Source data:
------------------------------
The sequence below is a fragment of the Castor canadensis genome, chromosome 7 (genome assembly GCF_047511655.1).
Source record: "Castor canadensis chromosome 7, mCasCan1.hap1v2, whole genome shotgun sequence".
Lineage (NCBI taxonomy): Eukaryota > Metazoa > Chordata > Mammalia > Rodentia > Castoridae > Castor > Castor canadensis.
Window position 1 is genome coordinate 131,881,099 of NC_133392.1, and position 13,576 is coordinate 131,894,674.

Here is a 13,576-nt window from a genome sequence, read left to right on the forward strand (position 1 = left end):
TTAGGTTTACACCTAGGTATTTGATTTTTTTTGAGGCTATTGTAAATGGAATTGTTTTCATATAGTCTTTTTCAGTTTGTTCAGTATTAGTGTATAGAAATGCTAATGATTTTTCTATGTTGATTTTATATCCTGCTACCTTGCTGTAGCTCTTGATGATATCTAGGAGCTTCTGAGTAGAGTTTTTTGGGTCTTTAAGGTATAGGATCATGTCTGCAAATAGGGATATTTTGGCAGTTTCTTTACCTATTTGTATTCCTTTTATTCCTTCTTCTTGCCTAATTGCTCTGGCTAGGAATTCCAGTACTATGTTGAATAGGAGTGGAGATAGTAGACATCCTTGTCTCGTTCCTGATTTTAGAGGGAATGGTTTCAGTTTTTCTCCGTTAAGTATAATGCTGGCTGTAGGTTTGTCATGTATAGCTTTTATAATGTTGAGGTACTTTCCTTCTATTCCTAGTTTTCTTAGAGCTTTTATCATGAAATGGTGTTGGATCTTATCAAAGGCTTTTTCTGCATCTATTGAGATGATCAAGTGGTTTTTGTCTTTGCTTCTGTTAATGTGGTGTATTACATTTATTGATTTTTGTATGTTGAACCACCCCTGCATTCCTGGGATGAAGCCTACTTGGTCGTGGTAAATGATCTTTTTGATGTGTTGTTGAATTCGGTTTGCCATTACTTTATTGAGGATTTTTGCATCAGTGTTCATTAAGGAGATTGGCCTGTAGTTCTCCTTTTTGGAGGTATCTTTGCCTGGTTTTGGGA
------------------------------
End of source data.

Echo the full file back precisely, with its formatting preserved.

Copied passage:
The sequence below is a fragment of the Castor canadensis genome, chromosome 7 (genome assembly GCF_047511655.1).
Source record: "Castor canadensis chromosome 7, mCasCan1.hap1v2, whole genome shotgun sequence".
Lineage (NCBI taxonomy): Eukaryota > Metazoa > Chordata > Mammalia > Rodentia > Castoridae > Castor > Castor canadensis.
Window position 1 is genome coordinate 131,881,099 of NC_133392.1, and position 13,576 is coordinate 131,894,674.

Here is a 13,576-nt window from a genome sequence, read left to right on the forward strand (position 1 = left end):
TTAGGTTTACACCTAGGTATTTGATTTTTTTTGAGGCTATTGTAAATGGAATTGTTTTCATATAGTCTTTTTCAGTTTGTTCAGTATTAGTGTATAGAAATGCTAATGATTTTTCTATGTTGATTTTATATCCTGCTACCTTGCTGTAGCTCTTGATGATATCTAGGAGCTTCTGAGTAGAGTTTTTTGGGTCTTTAAGGTATAGGATCATGTCTGCAAATAGGGATATTTTGGCAGTTTCTTTACCTATTTGTATTCCTTTTATTCCTTCTTCTTGCCTAATTGCTCTGGCTAGGAATTCCAGTACTATGTTGAATAGGAGTGGAGATAGTAGACATCCTTGTCTCGTTCCTGATTTTAGAGGGAATGGTTTCAGTTTTTCTCCGTTAAGTATAATGCTGGCTGTAGGTTTGTCATGTATAGCTTTTATAATGTTGAGGTACTTTCCTTCTATTCCTAGTTTTCTTAGAGCTTTTATCATGAAATGGTGTTGGATCTTATCAAAGGCTTTTTCTGCATCTATTGAGATGATCAAGTGGTTTTTGTCTTTGCTTCTGTTAATGTGGTGTATTACATTTATTGATTTTTGTATGTTGAACCACCCCTGCATTCCTGGGATGAAGCCTACTTGGTCGTGGTAAATGATCTTTTTGATGTGTTGTTGAATTCGGTTTGCCATTACTTTATTGAGGATTTTTGCATCAGTGTTCATTAAGGAGATTGGCCTGTAGTTCTCCTTTTTGGAGGTATCTTTGCCTGGTTTTGGGA